Workers are starting to demand higher salaries and better working conditions, which will make a model based on cheap labor untenable.  Investment - that is as high as 50 % of GDP - is facing decreasing returns, as the labor surplus is falling.  The Chinese stock market index (SSEA) has fallen by 8 % since December 2012.  The state-owned financial system is facing increasing disequilibrium   And the population is ageing, and growing at a slower rate (with the added problem of having more males than females).

The slowdown in China has already had a negative effect on the prices of commodities.  The price of metal products, for example, has fallen by 6.5 % thus far in 2013, and the price of gold by 26.2 %.  This has affected commodity producing countries, such as Australia, Brazil, Peru and Chile; and it could also affect oil exporters, if the same trend starts to be felt in the oil market (the price of the West Texas Intermediate benchmark has fallen by 7.9 % in the month to November 12, although it is still up for the year).

What can countries such as Ecuador do to confront the Chinese slowdown?  Diversify its productive matrix and its commercial partners; depend less on commodities, and more on the increase of productivity of manufacture and services; depend less, as well, on Chinese financing, which will probably become less available and more expensive as China experiences growing economic and financial difficulties.

Monday, October 21, 2013

Oil demand could reach peak, oil prices could fall

By Luis Fierro Carrión

(A Spanish version of this article was written for Revista Gestión of Ecuador)

For several decades, some environmentalists and critics of the oil industry have warned that oil production could reach a "peak", due to - supposedly - its over-exploitation and decrease in reserves.  This "peak oil" phenomenon, however, has never materialized, and production has been increasing steadily, from 15 million barrels per day (mbd) in 1950, to about 60 mbd in 1980, and 89 mbd today.  The increase in the supply has taken place at the same time that the international price of crude oil has risen, reaching historical records in recent years.

In recent months, however, some analysts and institutions have begun to warn that, to the contrary, what we seem to be approaching is a "peak demand" for oil, as the global use of hydrocarbons seems to have reached a maximum.  Citi, for example, estimates that the demand could reach a maximum of 92 mbd within a few years, an analysis that coincides with the auto parts manufacturer Ricardo, and with the British magazine The Economist.  Even BP, one of the main oil multinationals, estimates that demand growth will decelerate, and reach a maximum of 104 mbd towards 2030.  The OECD and the World Bank also foresee an eventual reduction in the demand, and, consequently, a fall in the price of oil.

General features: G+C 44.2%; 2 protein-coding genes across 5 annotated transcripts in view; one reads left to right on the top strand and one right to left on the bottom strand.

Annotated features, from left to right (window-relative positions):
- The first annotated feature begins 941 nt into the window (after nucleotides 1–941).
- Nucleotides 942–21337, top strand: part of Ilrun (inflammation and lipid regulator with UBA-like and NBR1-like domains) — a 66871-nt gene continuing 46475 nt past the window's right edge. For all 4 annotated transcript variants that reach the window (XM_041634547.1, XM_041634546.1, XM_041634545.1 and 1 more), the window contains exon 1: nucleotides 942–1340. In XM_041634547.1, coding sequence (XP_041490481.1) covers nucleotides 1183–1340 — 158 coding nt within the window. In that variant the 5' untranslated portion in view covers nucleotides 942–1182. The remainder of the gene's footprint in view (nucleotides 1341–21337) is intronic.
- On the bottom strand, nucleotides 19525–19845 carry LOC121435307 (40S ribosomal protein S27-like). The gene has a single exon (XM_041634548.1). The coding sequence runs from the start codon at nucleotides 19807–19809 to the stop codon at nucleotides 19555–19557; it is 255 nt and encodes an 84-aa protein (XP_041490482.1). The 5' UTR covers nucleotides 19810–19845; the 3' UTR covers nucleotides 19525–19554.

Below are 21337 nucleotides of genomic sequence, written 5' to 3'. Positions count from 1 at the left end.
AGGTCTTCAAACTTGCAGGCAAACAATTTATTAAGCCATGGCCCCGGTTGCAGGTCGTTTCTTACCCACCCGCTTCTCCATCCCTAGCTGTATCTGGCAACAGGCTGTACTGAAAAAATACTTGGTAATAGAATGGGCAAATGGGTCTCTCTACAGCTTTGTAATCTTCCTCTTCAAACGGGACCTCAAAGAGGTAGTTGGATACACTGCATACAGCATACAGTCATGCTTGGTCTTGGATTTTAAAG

The fall in oil demand responds to several trends.  One of them is the development of new sources of energy, including shale oil and gas in North America and other regions; the expansion in renewable energy, especially in Europe, Japan, and North America; and even investment in nuclear energy in China and the Middle East. The production of shale gas in the United States and Canada, in particular, could enable North America to become self-sufficient within a few years.

Another important factor is the increase in energy efficiency, in areas such as transportation (hybrid vehicles, electric cars, and other technologies); in industry, at home, etc.  

Growth is also slowing down in the emerging markets, particularly among some of the BRICS (in China, India, and Brasil), and these countries are also investing in energy efficiency, renewable energy, and in reducing greenhouse gas emissions.

The fall in demand and the increase in supply (both from crude oil and other energy sources) will probably lead to a substantial reduction in the international price of oil.

What can oil-exporting countries do to adapt to this scenario?  In general, they should have been investing the windfall revenues from the current high prices, through a sovereign investment fund (such as those in Norway or Kuwait), or directly in the generation of hydroelectric energy and other forms of renewable energy; as well as in the development of other sources of income. Another option is to expand the exploitation of natural gas, liquified petroleum gas, shale oil and gas, sand oil, and other sources of energy.  

Some oil exporters have very high subsidies on internal gasoline and gas consumption, which should be eliminated, or even reverted into a "carbon tax" (so as to discourage the over use of hydrocarbons, reduce greenhouse gas emissions, and promote energy efficiency);  these energy subsidies also tend to be very regressive.

Monday, September 30, 2013

Ecuador was the country with lowest foreign direct investment in Latin America (as a % of the GDP)

Ecuador was the country with the lowest Foreign Direct Investment (FDI) in Latin America
Summary of the article by Luis Fierro Carrión published in Revista Gestión, No. 229 (July / Aug 2013).
Ecuador was the country in Latin America and the Caribbean that received the least amount of Foreign Direct Investment (FDI) as a proportion of GDP in 2012, according to a recent study by ECLAC.  According to this study (, Ecuador received only 0.6 % of GDP as FDI, below countries such as Venezuela and Haiti.
In absolute terms, according to ECLAC, Ecuador received a total of $364 million in the period Jan.-Sept. 2012; according to more recent statistics by the Central Bank of Ecuador, the amount for all of 2012 was $586 million (  However, not all this amount represents new capital inflows.